Tomislav Nikolic

Excerpt of a story published in Art Collector, Jan-Mar 2015

Tomislav Nikolic insists his work doesn’t reproduce well. For him, painting is a three-dimensional object and photography only flattens it. For his last exhibition at Jensen’s Sydney gallery, he applied multiple layers of transparent colour washes to paper. “By applying dozens or even hundreds of coats of paint it builds up a density and a body of colour. When you’re looking at what looks to be one solid colour, you’re actually not looking at the surface, you’re looking through hundreds of layers of paint,” he explains. Only by looking at a work in the flesh can you get the experience of “how that colour and that pigment and that medium behaves,” he says.

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Schwartz takes leap into unknown at Carriageworks

Published in the Australian Financial Review, Weekend Edition, 24 October 2015

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Veteran art dealer Anna Schwartz is handing the keys of her Sydney gallery to Carriageworks and teaming up with Carriageworks director Lisa Havilah to mount an ambitious five-year exhibition program in the space.

Schwartz, who will continue to run her Melbourne gallery, has donated $500,000 to fund the series of exhibitions.

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Export rule changes could revive Indigenous market

Published in the Australian Financial Review, 9 October 2015

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The market for Aboriginal art could be reignited if proposed changes to export restrictions are enacted, according to industry professionals including consultants Tim Klingender and D’lan Davidson.

The Protection of Moveable Cultural Heritage Act controls what culturally important material can leave the country, from Ned Kelly’s armour to art and craft objects. Arts lawyer Shane Simpson AM, who has just handed up his far reaching review of the Act to the government, says the current export system is time consuming and confusing, and has failed to balance the need to protect significant objects with maintaining “legitimate trade”.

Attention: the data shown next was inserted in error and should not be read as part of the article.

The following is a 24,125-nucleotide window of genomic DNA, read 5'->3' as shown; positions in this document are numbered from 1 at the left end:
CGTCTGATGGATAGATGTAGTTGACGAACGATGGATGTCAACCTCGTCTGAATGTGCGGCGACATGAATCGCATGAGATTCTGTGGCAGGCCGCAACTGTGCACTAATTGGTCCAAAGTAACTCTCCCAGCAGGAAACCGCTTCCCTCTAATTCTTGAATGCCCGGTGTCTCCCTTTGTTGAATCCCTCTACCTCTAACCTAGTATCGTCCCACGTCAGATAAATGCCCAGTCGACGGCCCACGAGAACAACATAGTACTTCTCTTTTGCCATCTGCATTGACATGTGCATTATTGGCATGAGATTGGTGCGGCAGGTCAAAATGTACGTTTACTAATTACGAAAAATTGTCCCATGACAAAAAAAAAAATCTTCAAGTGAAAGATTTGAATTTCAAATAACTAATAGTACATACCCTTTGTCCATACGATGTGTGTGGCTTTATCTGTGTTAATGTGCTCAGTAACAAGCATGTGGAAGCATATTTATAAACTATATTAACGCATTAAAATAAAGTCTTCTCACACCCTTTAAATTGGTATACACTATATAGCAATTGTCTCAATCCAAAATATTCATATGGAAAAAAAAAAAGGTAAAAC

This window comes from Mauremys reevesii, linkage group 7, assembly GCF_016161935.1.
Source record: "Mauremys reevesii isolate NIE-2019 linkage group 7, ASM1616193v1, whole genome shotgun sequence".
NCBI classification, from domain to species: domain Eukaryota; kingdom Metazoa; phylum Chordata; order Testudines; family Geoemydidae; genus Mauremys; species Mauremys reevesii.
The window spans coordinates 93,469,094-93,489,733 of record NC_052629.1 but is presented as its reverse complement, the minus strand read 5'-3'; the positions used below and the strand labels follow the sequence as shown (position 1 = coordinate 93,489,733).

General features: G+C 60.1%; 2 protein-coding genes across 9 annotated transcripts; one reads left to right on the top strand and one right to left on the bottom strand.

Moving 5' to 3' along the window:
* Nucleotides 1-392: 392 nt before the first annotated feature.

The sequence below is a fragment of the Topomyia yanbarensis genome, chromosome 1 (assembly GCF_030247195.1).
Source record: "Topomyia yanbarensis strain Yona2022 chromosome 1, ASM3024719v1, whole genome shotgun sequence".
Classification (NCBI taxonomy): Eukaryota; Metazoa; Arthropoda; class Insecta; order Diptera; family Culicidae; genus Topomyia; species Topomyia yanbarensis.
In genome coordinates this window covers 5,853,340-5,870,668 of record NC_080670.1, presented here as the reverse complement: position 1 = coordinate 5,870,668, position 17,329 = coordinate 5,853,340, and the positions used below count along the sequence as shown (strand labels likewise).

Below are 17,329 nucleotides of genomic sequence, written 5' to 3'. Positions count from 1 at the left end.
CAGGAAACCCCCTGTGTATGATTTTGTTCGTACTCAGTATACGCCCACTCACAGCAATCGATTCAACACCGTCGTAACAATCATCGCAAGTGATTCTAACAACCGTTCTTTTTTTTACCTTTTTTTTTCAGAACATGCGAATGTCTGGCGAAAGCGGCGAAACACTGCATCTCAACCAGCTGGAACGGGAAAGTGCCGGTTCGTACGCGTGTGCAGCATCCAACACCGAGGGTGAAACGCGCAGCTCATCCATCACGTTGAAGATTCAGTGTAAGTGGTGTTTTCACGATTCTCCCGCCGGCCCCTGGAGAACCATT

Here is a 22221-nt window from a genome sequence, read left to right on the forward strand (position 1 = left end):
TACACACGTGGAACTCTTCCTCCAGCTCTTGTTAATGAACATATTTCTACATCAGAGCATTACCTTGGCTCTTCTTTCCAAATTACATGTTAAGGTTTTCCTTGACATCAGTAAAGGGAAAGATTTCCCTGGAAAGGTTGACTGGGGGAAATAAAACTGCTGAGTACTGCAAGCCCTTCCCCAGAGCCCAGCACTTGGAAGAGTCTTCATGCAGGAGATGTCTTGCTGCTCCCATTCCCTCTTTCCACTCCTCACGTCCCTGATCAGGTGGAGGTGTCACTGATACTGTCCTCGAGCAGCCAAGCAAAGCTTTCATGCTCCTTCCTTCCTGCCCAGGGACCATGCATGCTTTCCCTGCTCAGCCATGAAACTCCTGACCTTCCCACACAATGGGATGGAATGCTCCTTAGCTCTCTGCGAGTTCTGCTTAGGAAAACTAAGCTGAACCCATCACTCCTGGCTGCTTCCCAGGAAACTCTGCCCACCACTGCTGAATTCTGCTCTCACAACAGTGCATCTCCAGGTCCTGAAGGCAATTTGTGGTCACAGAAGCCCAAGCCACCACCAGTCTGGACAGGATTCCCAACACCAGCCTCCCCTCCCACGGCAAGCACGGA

Art consultant Tim Klingender says he saw a global market for Aboriginal art developing 20 years ago, but the introduction of the “well-meaning” legislation in 1986 largely quashed the interest of international collectors.

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Sydney Contemporary hits art fair sales record

Published in the Australian Financial Review, 17 September 2015

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Sydney Contemporary closed on Sunday with record sales for an Australian art fair, generating over $14 million across five days. It blitzed fair organiser Tim Etchells’ hopes of a $10 million turnover, and also passed the high point set in 2008, before the global financial downturn shook the local contemporary art market, when the Melbourne Art Fair delivered $12.1 million in sales.